Listen closely and you can hear the echoes in the Stadium of Light press conference room.
“There’s something wrong,” says Martin O’Neill. “There’s something wrong,” says Paolo Di Canio. “There’s something wrong,” says Gus Poyet.
It was no surprise that the crowd turned their attentions to Ellis Short, as Norwich preyed on Sunderland’s schoolboy defending
On Saturday, a shell-shocked Dick Advocaat took his place in the choir, as he tried to make sense of another unfathomably awful performance from a side who simply don’t look up to scratch in the Premier League.
It’s not merely coincidence that this succession of managers have identified a rotten element in the club’s fabric.
Advocaat’s search for a single factor at an x-rated team meeting yesterday would have been a fruitless one.
It’s not just one thing that’s wrong at Sunderland. It’s that there’s so many things wrong at Sunderland.
No identity. No direction. No continuity in the dug-out. No improvement of the playing squad. No clear way of playing.
I could go on.
Other than the staggering persistence of 40,000-plus souls through the turnstiles, there’s not a lot that feels positive at present.
As Sunderland’s annual toils and humiliations have continued, supporters have seen that the club’s problems have not simply stemmed from the manager in charge at the time, or a playing squad that has lacked the mental and physical prowess to thrive.
It was no surprise that the crowd turned their attentions to Ellis Short, as Norwich preyed on Sunderland’s schoolboy defending.
Short had not received any criticism from the crowd previously, yet with Sunderland’s modest net spend so far this summer, there was always a powder keg waiting to explode if things went wrong against the Canaries.
On a day-to-day basis, Short has minimal involvement in the running of the club, yet he’s the man at the top and has to accept responsibility for the downwards direction that Sunderland are heading in.
Clearly, both Advocaat and every single supporter can see that this squad is not hugely better than last season, setting aside Jeremain Lens and potentially Yann M’Vila, who showed a few encouraging signs on his debut.
And with neither Short or any other member of the hierarchy speaking publicly – aside from the odd club media piece – fans inevitably draw their own conclusions about how much (or how little) has been spent so far this summer.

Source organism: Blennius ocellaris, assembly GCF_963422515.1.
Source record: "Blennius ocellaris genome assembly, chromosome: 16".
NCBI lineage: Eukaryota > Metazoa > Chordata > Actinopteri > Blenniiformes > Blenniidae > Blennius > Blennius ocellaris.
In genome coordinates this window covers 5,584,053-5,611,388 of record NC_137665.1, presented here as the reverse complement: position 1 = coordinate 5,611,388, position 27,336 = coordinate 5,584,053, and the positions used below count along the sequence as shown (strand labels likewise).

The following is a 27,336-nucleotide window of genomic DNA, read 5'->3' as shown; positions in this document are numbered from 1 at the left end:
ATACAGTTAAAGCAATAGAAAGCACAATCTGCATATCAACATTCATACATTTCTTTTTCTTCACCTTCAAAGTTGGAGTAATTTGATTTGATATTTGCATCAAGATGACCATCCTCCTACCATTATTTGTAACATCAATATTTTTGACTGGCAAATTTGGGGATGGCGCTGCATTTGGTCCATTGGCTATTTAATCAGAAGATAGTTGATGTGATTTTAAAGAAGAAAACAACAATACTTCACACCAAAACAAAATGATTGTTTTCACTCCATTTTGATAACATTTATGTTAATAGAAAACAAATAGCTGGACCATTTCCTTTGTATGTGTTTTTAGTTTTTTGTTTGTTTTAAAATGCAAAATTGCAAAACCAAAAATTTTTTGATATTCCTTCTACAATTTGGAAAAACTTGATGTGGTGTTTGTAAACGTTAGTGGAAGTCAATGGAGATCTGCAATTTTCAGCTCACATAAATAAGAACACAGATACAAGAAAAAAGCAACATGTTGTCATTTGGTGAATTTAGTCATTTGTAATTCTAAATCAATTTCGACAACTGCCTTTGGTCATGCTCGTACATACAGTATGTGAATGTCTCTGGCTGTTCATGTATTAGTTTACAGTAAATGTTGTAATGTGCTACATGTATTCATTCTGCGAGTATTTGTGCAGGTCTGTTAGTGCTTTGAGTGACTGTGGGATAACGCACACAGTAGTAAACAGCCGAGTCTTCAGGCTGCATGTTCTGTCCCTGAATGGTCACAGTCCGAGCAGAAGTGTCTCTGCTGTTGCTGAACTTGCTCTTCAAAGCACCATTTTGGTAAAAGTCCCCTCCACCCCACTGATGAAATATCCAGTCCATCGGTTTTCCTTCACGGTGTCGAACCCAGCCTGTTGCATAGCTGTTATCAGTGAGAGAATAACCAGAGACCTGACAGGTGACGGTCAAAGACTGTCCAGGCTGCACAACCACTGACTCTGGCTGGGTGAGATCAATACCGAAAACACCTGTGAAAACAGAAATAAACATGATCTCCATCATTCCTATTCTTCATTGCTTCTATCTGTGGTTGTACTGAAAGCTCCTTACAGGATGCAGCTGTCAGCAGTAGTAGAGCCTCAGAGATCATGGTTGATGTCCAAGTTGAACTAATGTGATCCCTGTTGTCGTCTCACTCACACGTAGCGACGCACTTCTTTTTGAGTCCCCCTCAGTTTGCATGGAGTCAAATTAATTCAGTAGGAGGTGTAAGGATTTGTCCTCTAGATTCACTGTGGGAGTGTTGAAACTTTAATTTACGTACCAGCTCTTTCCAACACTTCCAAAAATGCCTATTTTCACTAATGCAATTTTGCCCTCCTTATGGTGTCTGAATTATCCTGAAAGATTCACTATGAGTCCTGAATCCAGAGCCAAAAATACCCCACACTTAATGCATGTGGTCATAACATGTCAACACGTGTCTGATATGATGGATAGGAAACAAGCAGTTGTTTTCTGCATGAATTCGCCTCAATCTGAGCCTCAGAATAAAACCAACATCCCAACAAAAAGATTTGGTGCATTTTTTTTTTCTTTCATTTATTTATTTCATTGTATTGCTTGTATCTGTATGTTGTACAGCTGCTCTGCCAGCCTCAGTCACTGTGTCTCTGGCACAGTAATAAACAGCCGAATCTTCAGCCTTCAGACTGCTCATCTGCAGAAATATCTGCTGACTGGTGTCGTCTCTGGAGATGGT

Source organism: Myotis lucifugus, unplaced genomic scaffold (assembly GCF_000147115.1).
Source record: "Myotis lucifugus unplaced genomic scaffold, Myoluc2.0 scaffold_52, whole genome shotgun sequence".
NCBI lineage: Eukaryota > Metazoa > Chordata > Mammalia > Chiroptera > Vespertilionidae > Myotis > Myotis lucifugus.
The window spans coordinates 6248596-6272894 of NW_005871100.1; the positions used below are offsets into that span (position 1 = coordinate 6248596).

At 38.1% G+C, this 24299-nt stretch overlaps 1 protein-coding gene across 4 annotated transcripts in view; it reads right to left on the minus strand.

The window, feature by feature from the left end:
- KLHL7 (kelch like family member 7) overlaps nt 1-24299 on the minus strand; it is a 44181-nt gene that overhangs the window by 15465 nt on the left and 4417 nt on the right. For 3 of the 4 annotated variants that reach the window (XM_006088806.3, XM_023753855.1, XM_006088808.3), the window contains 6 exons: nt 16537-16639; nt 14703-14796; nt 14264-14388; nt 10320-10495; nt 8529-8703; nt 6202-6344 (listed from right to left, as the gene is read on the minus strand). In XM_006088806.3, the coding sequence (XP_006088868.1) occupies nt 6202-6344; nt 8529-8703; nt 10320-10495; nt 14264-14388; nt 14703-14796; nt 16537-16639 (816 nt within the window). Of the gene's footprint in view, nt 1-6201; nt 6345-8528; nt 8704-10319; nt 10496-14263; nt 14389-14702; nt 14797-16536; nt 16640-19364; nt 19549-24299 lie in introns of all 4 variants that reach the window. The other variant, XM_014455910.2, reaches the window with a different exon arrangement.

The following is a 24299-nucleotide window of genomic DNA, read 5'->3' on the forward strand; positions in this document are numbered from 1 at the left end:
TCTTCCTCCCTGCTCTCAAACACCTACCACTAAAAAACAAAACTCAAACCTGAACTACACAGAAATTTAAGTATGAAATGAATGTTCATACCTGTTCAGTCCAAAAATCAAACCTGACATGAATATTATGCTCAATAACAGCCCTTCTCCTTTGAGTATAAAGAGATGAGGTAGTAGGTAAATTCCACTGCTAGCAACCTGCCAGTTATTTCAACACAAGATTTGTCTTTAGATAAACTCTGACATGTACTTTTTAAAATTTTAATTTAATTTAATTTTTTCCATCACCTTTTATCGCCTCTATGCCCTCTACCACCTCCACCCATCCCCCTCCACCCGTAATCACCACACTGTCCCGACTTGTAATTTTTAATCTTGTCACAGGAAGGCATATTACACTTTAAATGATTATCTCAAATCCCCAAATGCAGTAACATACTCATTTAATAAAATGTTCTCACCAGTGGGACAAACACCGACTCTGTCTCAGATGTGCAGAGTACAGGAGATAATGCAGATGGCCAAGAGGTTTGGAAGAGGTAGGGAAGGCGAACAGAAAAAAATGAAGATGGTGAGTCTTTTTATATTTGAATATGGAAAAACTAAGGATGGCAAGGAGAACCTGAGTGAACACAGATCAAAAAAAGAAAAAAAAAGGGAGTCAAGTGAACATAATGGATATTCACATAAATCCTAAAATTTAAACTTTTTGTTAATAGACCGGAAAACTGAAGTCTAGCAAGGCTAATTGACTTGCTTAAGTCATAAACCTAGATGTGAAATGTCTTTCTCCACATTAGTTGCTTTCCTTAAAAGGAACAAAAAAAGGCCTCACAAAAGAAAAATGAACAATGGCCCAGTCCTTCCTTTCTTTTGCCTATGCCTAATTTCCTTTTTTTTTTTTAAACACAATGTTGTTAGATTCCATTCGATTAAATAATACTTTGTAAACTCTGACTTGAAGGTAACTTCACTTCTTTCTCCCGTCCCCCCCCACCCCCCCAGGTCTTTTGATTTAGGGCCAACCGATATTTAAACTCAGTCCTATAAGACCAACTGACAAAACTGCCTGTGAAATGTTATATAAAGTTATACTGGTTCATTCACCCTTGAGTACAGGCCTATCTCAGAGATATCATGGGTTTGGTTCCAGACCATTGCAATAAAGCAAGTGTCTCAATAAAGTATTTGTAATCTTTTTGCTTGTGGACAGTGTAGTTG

These next two weeks before the window shuts are going to be seismic for how Sunderland fare this season and whether they miss out on next summer’s bumper TV deal by ending their nine-year tenure in the top flight.
However, Short was not on the field on Saturday participating in another rudderless, lacklustre display.
Neither have a very impressive newly-promoted Norwich side benefited from an open cheque book.
Norwich are a cohesive unit though. Sunderland are not.
As Advocaat adeptly put it afterwards: “11 players play, but we are not a team.”
That’s what stems from a squad assembled by Steve Bruce, Martin O’Neill, Roberto De Fanti, Paolo Di Canio, Lee Congerton, Gus Poyet and Dick Advocaat. That’s far too many contrasting footballing philosophies.
The Canaries simply kept a solid team shape and played to their strengths by knocking the ball down the channels for Cameron Jerome to chase after, before playing from there through the guile of Wes Hoolahan and Nathan Redmond.
But even that basic approach was beyond Sunderland.
The Black Cats’ game-plan seemed to be limited to long punts forwards from the centre-halves, or a blind hope that they could scramble the ball to Jeremain Lens in a half-decent position.
There was never any sustained pressure in the final third from the hosts. In truth, there hasn’t been at Sunderland since the purple patch at the start of Martin O’Neill’s reign.
Couple that with Sunderland’s defensive vulnerability and it’s spelled curtains against two of the sides expected to be around them in the bottom eight come the reckoning next May.
As at Leicester, Patrick van Aanholt was again awful – and not just his control when going forward – with the left-back out of position for the second goal and then catching 40 winks for the third.
Younes Kaboul is already rusty, yet the ex-Spurs man looks even worse because he’s doing two jobs to cover for van Aanholt.
It’s the way Sunderland respond when they go 1-0 down though that indicates a mentality problem, which Advocaat faces an uphill battle to change.
Until the ball fortuitously ricocheted off Russell Martin, there was nothing in it.
But after that blow midway through the first half, the fight and determination disappeared from Sunderland’s ranks – even Lee Cattermole who had look far more like his old self early on.
Rather than pressing Norwich to get a foothold back in the game, Sunderland sat off and made it oh-so-easy to wind the clock down.
The contrast between Duncan Watmore and the rest was stark. The 21-year-old was a breath of fresh air.
But it shouldn’t take a Premier League debutant to provide a single ray of light at the end of a very dark tunnel.